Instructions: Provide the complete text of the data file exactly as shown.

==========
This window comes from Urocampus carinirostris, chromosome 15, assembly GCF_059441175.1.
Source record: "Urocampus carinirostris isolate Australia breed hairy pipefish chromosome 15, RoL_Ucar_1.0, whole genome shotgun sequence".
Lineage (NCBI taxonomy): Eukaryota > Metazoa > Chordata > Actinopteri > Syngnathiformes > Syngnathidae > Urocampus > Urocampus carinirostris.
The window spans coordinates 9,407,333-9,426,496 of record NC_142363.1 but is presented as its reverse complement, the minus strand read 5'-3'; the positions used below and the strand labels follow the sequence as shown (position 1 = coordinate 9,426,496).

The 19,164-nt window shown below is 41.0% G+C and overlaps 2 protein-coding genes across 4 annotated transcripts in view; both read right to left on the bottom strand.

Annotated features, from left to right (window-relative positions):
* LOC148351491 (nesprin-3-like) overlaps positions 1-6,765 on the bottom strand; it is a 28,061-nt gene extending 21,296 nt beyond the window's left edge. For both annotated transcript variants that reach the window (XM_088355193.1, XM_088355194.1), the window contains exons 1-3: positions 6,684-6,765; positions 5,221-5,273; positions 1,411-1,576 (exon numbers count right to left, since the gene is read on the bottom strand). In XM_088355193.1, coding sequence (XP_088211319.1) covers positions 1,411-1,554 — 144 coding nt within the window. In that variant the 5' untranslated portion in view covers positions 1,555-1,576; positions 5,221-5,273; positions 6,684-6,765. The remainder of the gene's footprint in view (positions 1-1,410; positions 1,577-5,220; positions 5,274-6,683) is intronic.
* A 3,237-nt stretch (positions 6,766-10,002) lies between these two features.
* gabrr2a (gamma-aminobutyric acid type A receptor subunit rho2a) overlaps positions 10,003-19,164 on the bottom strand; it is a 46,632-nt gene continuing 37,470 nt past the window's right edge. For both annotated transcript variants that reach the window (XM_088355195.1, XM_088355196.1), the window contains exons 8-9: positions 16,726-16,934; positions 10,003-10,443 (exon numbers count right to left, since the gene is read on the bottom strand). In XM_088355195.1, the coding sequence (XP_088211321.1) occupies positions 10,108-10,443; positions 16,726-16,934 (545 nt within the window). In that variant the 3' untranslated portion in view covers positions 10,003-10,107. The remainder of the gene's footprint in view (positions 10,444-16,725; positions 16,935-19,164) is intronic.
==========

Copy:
This window comes from Urocampus carinirostris, chromosome 15, assembly GCF_059441175.1.
Source record: "Urocampus carinirostris isolate Australia breed hairy pipefish chromosome 15, RoL_Ucar_1.0, whole genome shotgun sequence".
Lineage (NCBI taxonomy): Eukaryota > Metazoa > Chordata > Actinopteri > Syngnathiformes > Syngnathidae > Urocampus > Urocampus carinirostris.
The window spans coordinates 9,407,333-9,426,496 of record NC_142363.1 but is presented as its reverse complement, the minus strand read 5'-3'; the positions used below and the strand labels follow the sequence as shown (position 1 = coordinate 9,426,496).

The 19,164-nt window shown below is 41.0% G+C and overlaps 2 protein-coding genes across 4 annotated transcripts in view; both read right to left on the bottom strand.

Annotated features, from left to right (window-relative positions):
* LOC148351491 (nesprin-3-like) overlaps positions 1-6,765 on the bottom strand; it is a 28,061-nt gene extending 21,296 nt beyond the window's left edge. For both annotated transcript variants that reach the window (XM_088355193.1, XM_088355194.1), the window contains exons 1-3: positions 6,684-6,765; positions 5,221-5,273; positions 1,411-1,576 (exon numbers count right to left, since the gene is read on the bottom strand). In XM_088355193.1, coding sequence (XP_088211319.1) covers positions 1,411-1,554 — 144 coding nt within the window. In that variant the 5' untranslated portion in view covers positions 1,555-1,576; positions 5,221-5,273; positions 6,684-6,765. The remainder of the gene's footprint in view (positions 1-1,410; positions 1,577-5,220; positions 5,274-6,683) is intronic.
* A 3,237-nt stretch (positions 6,766-10,002) lies between these two features.
* gabrr2a (gamma-aminobutyric acid type A receptor subunit rho2a) overlaps positions 10,003-19,164 on the bottom strand; it is a 46,632-nt gene continuing 37,470 nt past the window's right edge. For both annotated transcript variants that reach the window (XM_088355195.1, XM_088355196.1), the window contains exons 8-9: positions 16,726-16,934; positions 10,003-10,443 (exon numbers count right to left, since the gene is read on the bottom strand). In XM_088355195.1, the coding sequence (XP_088211321.1) occupies positions 10,108-10,443; positions 16,726-16,934 (545 nt within the window). In that variant the 3' untranslated portion in view covers positions 10,003-10,107. The remainder of the gene's footprint in view (positions 10,444-16,725; positions 16,935-19,164) is intronic.